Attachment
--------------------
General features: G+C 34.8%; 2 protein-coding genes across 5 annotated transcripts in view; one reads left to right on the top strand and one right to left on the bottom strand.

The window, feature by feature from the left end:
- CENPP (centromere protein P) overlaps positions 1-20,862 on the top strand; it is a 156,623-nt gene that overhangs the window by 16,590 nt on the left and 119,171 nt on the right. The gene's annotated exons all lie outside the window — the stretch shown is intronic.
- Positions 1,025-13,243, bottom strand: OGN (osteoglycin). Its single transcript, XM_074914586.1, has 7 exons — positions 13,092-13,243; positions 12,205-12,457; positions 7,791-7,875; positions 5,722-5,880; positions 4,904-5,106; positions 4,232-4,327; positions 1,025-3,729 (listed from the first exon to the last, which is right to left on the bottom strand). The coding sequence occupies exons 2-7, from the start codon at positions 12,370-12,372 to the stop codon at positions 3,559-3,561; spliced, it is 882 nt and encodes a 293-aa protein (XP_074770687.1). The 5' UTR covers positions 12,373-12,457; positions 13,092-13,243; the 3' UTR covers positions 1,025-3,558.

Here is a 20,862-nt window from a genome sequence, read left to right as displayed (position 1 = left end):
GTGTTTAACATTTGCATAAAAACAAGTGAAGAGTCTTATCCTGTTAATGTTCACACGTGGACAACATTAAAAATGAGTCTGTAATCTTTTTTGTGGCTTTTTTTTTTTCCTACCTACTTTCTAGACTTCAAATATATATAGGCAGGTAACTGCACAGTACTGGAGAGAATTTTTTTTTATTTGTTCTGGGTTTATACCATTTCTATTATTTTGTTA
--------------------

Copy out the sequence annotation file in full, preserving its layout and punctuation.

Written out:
General features: G+C 34.8%; 2 protein-coding genes across 5 annotated transcripts in view; one reads left to right on the top strand and one right to left on the bottom strand.

The window, feature by feature from the left end:
- CENPP (centromere protein P) overlaps positions 1-20,862 on the top strand; it is a 156,623-nt gene that overhangs the window by 16,590 nt on the left and 119,171 nt on the right. The gene's annotated exons all lie outside the window — the stretch shown is intronic.
- Positions 1,025-13,243, bottom strand: OGN (osteoglycin). Its single transcript, XM_074914586.1, has 7 exons — positions 13,092-13,243; positions 12,205-12,457; positions 7,791-7,875; positions 5,722-5,880; positions 4,904-5,106; positions 4,232-4,327; positions 1,025-3,729 (listed from the first exon to the last, which is right to left on the bottom strand). The coding sequence occupies exons 2-7, from the start codon at positions 12,370-12,372 to the stop codon at positions 3,559-3,561; spliced, it is 882 nt and encodes a 293-aa protein (XP_074770687.1). The 5' UTR covers positions 12,373-12,457; positions 13,092-13,243; the 3' UTR covers positions 1,025-3,558.

Here is a 20,862-nt window from a genome sequence, read left to right as displayed (position 1 = left end):
GTGTTTAACATTTGCATAAAAACAAGTGAAGAGTCTTATCCTGTTAATGTTCACACGTGGACAACATTAAAAATGAGTCTGTAATCTTTTTTGTGGCTTTTTTTTTTTCCTACCTACTTTCTAGACTTCAAATATATATAGGCAGGTAACTGCACAGTACTGGAGAGAATTTTTTTTTATTTGTTCTGGGTTTATACCATTTCTATTATTTTGTTA